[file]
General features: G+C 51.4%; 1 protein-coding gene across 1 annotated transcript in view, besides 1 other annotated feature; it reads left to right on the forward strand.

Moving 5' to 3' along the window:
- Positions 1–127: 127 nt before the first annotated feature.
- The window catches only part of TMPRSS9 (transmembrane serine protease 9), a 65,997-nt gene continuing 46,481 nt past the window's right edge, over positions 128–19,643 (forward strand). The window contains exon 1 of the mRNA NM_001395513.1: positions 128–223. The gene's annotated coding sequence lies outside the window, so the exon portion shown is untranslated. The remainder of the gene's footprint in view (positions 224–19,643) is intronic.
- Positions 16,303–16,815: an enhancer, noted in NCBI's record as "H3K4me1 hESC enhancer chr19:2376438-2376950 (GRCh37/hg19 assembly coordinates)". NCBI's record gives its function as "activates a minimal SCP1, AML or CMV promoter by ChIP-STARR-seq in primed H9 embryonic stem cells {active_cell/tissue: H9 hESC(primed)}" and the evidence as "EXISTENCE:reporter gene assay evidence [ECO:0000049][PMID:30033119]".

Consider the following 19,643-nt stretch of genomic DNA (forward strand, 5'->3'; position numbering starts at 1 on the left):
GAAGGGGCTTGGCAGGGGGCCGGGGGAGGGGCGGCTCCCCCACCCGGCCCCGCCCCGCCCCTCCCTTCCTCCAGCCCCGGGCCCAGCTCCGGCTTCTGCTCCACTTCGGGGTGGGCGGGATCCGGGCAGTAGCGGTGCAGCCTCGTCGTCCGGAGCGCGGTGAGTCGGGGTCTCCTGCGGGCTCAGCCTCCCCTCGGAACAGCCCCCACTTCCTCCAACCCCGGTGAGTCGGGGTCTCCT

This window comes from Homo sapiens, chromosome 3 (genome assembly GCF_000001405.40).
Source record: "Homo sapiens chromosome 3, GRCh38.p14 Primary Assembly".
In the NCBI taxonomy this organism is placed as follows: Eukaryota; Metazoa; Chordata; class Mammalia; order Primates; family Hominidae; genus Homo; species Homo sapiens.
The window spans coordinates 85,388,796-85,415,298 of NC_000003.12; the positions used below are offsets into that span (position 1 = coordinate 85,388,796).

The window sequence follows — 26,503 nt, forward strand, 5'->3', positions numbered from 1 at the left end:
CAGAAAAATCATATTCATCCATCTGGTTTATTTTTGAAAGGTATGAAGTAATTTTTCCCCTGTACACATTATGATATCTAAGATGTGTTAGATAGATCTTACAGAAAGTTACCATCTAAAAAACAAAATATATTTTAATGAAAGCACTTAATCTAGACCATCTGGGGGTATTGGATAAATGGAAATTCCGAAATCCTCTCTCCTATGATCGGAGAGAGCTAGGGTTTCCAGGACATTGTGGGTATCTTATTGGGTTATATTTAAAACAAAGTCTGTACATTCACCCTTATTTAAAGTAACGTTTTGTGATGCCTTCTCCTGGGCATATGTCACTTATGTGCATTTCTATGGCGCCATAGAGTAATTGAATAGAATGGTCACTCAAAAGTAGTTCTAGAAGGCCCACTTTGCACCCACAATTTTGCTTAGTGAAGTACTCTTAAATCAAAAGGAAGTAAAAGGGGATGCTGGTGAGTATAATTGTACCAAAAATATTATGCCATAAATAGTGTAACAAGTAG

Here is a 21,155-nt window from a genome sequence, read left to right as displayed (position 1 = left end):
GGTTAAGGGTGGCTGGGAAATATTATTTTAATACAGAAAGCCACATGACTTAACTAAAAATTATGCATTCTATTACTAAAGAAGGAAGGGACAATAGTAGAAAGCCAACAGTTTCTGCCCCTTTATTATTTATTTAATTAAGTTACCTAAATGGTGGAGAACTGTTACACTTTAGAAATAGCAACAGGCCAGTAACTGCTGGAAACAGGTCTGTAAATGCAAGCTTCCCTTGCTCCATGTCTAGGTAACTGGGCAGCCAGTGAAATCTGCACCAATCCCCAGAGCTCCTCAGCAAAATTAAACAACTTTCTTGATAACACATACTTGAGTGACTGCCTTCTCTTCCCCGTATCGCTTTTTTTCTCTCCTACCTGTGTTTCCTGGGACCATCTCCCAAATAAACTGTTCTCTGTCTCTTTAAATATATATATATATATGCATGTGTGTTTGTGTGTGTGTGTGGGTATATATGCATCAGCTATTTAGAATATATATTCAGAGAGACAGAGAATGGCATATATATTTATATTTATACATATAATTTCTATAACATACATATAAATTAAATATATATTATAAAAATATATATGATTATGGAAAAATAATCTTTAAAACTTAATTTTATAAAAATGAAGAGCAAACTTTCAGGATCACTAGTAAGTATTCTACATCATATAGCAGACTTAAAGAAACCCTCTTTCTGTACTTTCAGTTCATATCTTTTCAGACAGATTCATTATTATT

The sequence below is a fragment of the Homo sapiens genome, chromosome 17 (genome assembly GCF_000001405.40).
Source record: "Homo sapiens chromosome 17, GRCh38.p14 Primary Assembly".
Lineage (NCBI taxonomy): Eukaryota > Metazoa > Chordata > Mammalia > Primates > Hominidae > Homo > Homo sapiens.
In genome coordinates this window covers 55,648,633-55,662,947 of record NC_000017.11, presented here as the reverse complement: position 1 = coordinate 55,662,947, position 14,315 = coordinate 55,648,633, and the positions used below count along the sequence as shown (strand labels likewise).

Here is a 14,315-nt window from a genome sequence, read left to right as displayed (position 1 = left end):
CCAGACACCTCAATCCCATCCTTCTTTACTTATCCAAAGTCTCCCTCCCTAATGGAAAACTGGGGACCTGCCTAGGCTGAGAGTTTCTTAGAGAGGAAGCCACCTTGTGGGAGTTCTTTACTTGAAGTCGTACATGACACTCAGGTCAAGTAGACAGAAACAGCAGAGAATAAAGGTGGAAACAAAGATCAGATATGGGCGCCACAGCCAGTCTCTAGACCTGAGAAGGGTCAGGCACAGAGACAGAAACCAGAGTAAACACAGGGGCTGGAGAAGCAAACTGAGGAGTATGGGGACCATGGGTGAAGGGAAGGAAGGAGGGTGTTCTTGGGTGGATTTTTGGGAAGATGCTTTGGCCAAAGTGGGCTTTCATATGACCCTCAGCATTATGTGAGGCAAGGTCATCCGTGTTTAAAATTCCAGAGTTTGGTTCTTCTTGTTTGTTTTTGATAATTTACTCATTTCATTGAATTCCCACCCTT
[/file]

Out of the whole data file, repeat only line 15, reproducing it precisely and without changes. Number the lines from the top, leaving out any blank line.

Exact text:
GGTTAAGGGTGGCTGGGAAATATTATTTTAATACAGAAAGCCACATGACTTAACTAAAAATTATGCATTCTATTACTAAAGAAGGAAGGGACAATAGTAGAAAGCCAACAGTTTCTGCCCCTTTATTATTTATTTAATTAAGTTACCTAAATGGTGGAGAACTGTTACACTTTAGAAATAGCAACAGGCCAGTAACTGCTGGAAACAGGTCTGTAAATGCAAGCTTCCCTTGCTCCATGTCTAGGTAACTGGGCAGCCAGTGAAATCTGCACCAATCCCCAGAGCTCCTCAGCAAAATTAAACAACTTTCTTGATAACACATACTTGAGTGACTGCCTTCTCTTCCCCGTATCGCTTTTTTTCTCTCCTACCTGTGTTTCCTGGGACCATCTCCCAAATAAACTGTTCTCTGTCTCTTTAAATATATATATATATATGCATGTGTGTTTGTGTGTGTGTGTGGGTATATATGCATCAGCTATTTAGAATATATATTCAGAGAGACAGAGAATGGCATATATATTTATATTTATACATATAATTTCTATAACATACATATAAATTAAATATATATTATAAAAATATATATGATTATGGAAAAATAATCTTTAAAACTTAATTTTATAAAAATGAAGAGCAAACTTTCAGGATCACTAGTAAGTATTCTACATCATATAGCAGACTTAAAGAAACCCTCTTTCTGTACTTTCAGTTCATATCTTTTCAGACAGATTCATTATTATT